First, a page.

Memorial Day has become homogenized like most holidays in the US. We love our three-day weekends, we love a chance to get together with friends and family, and we love to decorate. Somewhere in the mix of it all, we lose sight of what the significance of the holiday was meant to be.
Living in more of a neighborhood setting than I ever have, I’m much more aware of what is going on in the surrounding houses. Driving up our street, I see groups of cars around driveways, we watch pools being opened and hear the parties going on in backyards up and down the street. It’s great. I love the celebration of people coming together.
I do hold a very dear hope that at some point in these backyard parties, people are taking a few moments to honor those that have served our country. You don’t need to be of any particular political party or even agree with the policies that have sent our troops into battle. Where ever our personal politics fall, we can’t deny the sacrifice and the service of our armed forces. Many have given their health, their future and their lives in support of policies they may not even have agreed with. But, they loved their country and the ideals that our country was founded on enough to pay the ultimate sacrifice.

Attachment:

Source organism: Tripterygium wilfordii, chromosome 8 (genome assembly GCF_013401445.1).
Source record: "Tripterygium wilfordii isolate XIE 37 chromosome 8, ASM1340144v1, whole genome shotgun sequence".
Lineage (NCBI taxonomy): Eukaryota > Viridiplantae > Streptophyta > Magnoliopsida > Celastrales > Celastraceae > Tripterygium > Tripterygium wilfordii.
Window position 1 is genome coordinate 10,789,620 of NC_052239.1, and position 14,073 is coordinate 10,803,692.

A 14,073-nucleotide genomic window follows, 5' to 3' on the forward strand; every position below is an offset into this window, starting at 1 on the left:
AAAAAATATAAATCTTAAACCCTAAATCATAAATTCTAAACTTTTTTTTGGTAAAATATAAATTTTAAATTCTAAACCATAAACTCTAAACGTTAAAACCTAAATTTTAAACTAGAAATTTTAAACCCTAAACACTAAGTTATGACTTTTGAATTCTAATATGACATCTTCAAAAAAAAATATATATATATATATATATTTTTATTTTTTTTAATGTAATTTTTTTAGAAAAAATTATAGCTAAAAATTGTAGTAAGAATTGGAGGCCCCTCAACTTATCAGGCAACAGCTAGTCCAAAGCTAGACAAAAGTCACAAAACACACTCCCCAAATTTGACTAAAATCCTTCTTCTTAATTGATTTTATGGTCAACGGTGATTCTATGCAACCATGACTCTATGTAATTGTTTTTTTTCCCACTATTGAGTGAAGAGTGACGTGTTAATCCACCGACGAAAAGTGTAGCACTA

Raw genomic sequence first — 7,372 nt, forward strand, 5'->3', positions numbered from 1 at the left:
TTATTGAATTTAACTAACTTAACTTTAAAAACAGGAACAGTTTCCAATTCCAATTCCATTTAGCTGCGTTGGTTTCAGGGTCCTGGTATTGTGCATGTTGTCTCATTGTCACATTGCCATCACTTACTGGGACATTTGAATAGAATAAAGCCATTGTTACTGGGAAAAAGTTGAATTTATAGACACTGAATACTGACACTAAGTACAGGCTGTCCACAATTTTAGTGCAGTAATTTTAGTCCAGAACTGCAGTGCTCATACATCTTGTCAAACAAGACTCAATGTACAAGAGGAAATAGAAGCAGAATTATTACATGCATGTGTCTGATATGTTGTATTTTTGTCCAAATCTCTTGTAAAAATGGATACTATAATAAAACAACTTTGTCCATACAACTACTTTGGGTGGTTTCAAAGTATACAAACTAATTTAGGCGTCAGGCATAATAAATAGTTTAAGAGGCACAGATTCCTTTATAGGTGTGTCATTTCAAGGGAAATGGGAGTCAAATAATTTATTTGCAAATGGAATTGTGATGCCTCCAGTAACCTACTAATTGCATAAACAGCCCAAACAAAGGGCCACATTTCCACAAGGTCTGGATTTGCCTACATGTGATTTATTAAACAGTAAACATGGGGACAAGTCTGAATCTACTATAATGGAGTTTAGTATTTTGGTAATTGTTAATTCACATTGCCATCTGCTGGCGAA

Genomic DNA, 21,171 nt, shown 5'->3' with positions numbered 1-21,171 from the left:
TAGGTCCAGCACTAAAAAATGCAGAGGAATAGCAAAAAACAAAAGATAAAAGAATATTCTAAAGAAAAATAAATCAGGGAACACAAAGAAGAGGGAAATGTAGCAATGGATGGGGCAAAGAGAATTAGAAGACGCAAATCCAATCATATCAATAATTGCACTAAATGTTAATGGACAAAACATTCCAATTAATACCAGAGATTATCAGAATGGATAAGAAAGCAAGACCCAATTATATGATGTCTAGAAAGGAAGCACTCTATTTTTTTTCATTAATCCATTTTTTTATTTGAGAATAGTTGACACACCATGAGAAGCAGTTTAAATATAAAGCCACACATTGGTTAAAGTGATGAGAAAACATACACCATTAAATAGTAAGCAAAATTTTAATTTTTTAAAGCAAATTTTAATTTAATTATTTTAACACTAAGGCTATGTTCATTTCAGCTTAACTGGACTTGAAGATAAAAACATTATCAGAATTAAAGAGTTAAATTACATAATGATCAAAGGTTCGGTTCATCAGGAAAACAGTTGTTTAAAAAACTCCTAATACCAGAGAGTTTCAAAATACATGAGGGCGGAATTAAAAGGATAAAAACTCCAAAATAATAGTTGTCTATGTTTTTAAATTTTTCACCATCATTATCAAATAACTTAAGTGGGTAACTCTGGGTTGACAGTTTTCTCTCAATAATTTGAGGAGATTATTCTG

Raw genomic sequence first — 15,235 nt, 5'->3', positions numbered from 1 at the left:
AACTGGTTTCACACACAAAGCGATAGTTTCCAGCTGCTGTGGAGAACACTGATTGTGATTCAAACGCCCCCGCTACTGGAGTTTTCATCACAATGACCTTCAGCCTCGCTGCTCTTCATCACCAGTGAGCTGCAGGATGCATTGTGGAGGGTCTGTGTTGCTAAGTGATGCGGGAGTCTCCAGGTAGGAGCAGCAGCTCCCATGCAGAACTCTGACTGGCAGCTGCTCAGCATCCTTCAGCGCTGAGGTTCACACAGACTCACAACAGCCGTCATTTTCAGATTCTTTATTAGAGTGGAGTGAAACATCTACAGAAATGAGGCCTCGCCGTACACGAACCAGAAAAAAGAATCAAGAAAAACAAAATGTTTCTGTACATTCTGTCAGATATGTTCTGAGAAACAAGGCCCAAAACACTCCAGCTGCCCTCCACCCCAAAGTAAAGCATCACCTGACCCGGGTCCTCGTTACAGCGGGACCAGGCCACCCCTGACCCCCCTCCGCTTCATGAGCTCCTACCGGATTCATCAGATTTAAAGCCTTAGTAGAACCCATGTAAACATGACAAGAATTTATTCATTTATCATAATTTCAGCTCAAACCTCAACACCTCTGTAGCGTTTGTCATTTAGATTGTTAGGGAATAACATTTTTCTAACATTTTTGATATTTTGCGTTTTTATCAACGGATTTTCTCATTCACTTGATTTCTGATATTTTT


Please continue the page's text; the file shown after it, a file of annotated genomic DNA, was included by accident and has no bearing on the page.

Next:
How many of us know the story of our parents and our parents’ parents? How many of us understand what they may have witnessed and experienced while serving their country? We lose our foundation when we lose sight of our personal heritage and history. Military service can frequently be swept under the rug because of differences in political beliefs. The mood of a country can vastly impact how troops are treated when they return home. Baby boomers think immediately of the Vietnam war and how terribly and disrespectfully troops were treated upon their return home. It’s shameful. No matter what we think of our government, our parents tenure in the military is a huge part of a family’s history. If we feel shame about our government, we are less likely to engage and ask questions about what service men and women have experienced. It greatly minimizes their incredible sacrifice. Tell a family member that you appreciate their service and their sacrifice.
That concept can be applied at large to family history. How many of us are capturing our parents’ stories now, while we still can? How many rich experiences are being lost because no one is taking the time to record them? This is one of those projects that can seem so vast that we get overwhelmed and just never start. This Memorial Day weekend provides the perfect setting to sit down with the older generation and capture a story or two. Do you know how your grandparents met, or how many brothers or sisters they have/had, or where they were born? Take a little while this weekend to sit down with someone from the older generation and write or record a story or two. Just ask a simple question. Chances are you will come away with a great bunch of stories. Your children will be glad you did.